07/12/2014 02:29 pm ET Updated Sep 10, 2014

LeBron James: The Negotiation King?

LeBron James is no stranger to the headlines. In 2010 when he made his big move from Cleveland to join All-Star Dwayne Wade in Miami it was all but a smooth transition. Now, four years later LeBron has shockingly decided to "head back home" to Cleveland, Ohio. And no matter your feelings on the situation, there are a lot of valuable lessons about setting your goals and knowing your worth that can be learned from Mr. James.

One of the first and foremost pieces of advice I can give to women looking to negotiate fair pay is to do your homework. You should never go in blind - research position salary ranges on or Glassdoor, contact someone who is in a similar industry, or ask a professor or trusted colleague to try and get enough information in front of you.

When LeBron made the move to Miami his motives were clear - he wanted a championship ring. When you are looking to negotiate and creating a hierarchy of your wants and needs, you're forming your own championship ring. Do you need a low-cost family health care plan? Is a long commute to and from work going to be bothersome for you? Do you need adequate vacation to visit far-off family? Figure out what your company has the capacity to do and ask for it.

The second piece of advice I give is that silence is golden. Building up to LeBron's decision in 2010 and again in 2014, he stayed silent about where he would play. Teams were bidding and throwing out numbers while LeBron profited off of the anxiety about his move. Now, I'm not saying that you'll receive a 60-minute ESPN special, but speaking up for yourself can start with holding your tongue.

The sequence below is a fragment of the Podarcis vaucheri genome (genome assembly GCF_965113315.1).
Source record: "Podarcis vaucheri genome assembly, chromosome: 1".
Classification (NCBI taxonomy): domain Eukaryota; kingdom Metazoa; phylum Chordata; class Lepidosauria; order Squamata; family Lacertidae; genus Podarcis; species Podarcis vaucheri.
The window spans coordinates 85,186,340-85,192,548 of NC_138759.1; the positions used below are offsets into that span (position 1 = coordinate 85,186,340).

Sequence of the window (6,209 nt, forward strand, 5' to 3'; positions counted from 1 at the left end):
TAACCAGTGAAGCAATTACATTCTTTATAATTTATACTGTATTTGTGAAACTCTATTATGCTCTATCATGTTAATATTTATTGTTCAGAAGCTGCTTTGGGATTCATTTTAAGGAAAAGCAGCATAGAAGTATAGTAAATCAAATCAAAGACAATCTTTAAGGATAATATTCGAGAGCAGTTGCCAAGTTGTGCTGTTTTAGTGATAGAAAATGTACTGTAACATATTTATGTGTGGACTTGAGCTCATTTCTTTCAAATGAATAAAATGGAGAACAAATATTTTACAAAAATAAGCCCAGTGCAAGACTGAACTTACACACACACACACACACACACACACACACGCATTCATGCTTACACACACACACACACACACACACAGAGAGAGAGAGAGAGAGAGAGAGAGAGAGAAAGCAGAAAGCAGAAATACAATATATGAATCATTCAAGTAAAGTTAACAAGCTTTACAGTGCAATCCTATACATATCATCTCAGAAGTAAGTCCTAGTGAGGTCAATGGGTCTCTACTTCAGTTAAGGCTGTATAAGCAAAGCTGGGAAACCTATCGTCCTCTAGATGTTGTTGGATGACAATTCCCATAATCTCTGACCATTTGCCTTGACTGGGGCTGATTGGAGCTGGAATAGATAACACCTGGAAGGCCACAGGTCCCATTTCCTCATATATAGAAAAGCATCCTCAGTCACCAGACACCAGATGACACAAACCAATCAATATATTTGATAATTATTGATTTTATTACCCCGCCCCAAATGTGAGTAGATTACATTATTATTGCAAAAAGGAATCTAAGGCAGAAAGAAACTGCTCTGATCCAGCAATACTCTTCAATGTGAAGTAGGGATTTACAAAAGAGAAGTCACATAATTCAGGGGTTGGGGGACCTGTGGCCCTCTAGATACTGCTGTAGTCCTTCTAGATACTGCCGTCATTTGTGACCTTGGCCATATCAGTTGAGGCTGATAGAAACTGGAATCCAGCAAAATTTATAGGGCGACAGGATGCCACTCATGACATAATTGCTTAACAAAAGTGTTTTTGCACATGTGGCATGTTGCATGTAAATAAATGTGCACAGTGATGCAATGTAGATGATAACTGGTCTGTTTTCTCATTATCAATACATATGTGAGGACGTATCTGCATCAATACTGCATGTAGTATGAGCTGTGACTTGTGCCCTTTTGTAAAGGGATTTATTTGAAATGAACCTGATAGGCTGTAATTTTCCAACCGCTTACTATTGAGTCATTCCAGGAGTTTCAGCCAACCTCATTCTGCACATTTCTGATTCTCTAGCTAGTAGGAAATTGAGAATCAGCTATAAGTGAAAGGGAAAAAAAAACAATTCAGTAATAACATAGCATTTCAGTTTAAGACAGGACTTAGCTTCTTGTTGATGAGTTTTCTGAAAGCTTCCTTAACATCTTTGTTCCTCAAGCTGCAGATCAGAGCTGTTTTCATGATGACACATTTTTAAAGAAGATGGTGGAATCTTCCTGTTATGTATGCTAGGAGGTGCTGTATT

When negotiating, you don't want to be the first person to throw out a number - you may sell yourself too short, or price yourself out. You should also avoid disclosing pay history if you are trying to leverage a higher salary.

A good tactic for answering questions related to salary is by responding with things like "I'm sure this company pays their employees a competitive salary" or "I can give you the market range of my last position."

The third tip I give is to know your worth. Once you have equipped yourself with market data for someone with your skill-set, it's time to fight for yourself. There is no shame in a little self preservation. Where do you see yourself winning your championship ring? Is it in a different position, department or city? Either way, you have to decide what is best for you and be unapologetic along the way.

Last, I tell my clients to know when to accept an offer and know when to walk away from a situation altogether. Apart from doing your homework, this may be one of the most important elements of negotiation. Every year LeBron stayed in Cleveland could have lessened his chances of being a championship player. When you fail to negotiate, you deal with the residual effects of that in almost every aspect of compensation. You lose every dollar you don't fight for. And every potential dollar (bonuses, raises) you could have had if you fought for a stronger base.

In spite the backlash he receives from the rest of the world King James has completely embodied the idea of being the master of his fate and the captain of his soul. I charge you all to do the same, take control of your own destiny - I'm rooting for you!